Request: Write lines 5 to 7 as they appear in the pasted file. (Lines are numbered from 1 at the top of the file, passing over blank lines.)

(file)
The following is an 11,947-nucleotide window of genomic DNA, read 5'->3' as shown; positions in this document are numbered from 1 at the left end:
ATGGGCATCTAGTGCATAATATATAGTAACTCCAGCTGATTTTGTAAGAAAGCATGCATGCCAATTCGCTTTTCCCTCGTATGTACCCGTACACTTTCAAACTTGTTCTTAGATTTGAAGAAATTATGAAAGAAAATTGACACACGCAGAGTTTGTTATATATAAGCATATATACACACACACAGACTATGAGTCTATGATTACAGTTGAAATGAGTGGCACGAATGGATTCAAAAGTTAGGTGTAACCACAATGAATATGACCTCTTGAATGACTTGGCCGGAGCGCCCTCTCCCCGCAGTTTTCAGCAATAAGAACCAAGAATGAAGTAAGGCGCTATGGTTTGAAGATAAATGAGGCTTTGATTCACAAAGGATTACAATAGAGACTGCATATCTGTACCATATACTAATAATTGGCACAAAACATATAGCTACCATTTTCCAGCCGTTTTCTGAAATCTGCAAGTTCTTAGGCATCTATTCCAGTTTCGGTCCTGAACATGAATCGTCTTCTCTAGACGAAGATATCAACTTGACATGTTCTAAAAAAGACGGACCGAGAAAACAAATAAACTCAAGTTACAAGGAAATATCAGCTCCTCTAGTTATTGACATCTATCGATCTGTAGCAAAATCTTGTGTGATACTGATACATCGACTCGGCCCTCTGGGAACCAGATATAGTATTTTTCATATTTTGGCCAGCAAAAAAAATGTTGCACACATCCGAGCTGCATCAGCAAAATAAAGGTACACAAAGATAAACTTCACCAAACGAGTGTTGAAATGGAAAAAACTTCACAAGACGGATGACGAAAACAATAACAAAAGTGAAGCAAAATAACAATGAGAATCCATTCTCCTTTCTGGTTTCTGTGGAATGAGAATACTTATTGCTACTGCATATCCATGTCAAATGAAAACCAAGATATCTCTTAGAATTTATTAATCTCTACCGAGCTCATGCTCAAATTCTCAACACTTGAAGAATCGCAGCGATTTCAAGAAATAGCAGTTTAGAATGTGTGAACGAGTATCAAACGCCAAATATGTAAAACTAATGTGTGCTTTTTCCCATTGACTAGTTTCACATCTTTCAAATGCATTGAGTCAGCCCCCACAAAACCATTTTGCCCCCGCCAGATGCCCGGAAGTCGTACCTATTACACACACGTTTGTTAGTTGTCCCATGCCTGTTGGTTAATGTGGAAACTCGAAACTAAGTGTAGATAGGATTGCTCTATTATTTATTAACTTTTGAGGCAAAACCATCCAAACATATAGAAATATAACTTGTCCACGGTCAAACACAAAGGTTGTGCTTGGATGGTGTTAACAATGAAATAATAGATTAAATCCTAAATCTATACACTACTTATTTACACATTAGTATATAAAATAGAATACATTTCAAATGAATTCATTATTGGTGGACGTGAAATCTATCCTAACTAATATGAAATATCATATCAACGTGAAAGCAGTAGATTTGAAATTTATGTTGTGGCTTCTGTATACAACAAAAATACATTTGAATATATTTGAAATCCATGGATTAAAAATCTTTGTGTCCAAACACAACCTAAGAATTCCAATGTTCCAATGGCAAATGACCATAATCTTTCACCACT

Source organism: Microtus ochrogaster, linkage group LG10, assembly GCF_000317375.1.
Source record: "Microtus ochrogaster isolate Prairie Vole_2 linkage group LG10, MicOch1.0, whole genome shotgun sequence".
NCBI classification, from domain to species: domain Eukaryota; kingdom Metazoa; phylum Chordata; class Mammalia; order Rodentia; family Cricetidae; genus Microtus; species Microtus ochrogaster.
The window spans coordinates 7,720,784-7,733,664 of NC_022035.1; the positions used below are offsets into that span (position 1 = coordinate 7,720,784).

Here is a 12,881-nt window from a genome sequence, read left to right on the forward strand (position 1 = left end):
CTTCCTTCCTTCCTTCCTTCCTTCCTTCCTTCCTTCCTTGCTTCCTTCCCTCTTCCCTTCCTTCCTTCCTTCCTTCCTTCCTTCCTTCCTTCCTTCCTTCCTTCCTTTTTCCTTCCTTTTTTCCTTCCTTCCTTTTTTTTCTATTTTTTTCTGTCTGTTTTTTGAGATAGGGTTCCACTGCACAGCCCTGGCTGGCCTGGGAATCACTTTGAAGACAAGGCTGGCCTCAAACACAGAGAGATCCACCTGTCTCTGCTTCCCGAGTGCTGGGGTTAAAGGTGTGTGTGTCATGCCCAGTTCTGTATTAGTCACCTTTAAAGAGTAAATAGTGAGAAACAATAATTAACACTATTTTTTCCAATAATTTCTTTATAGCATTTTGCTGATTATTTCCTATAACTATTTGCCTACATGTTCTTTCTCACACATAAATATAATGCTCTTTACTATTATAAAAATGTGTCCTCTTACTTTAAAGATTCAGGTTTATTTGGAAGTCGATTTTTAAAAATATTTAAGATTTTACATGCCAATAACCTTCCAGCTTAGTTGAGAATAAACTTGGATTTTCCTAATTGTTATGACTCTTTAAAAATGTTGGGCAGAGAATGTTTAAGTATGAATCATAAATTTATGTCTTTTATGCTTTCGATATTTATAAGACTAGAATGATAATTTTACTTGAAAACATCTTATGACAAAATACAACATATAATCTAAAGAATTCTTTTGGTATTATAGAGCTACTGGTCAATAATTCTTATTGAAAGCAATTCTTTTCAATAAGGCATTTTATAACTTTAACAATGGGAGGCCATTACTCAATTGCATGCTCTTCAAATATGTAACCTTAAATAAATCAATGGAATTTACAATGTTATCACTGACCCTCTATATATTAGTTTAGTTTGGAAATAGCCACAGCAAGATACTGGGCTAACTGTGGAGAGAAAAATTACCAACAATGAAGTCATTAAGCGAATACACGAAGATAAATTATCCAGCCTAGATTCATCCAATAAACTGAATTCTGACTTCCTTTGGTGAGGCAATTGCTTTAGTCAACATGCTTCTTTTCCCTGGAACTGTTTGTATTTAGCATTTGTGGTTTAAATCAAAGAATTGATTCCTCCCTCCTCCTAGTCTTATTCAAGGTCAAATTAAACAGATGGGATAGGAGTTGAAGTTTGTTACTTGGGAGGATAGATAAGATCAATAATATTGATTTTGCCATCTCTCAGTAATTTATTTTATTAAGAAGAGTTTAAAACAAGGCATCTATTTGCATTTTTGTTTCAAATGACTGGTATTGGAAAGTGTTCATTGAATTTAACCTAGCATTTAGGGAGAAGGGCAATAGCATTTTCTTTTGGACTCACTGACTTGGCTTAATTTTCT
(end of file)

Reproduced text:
NCBI classification, from domain to species: domain Eukaryota; kingdom Metazoa; phylum Chordata; class Mammalia; order Rodentia; family Cricetidae; genus Microtus; species Microtus ochrogaster.
The window spans coordinates 7,720,784-7,733,664 of NC_022035.1; the positions used below are offsets into that span (position 1 = coordinate 7,720,784).

Here is a 12,881-nt window from a genome sequence, read left to right on the forward strand (position 1 = left end):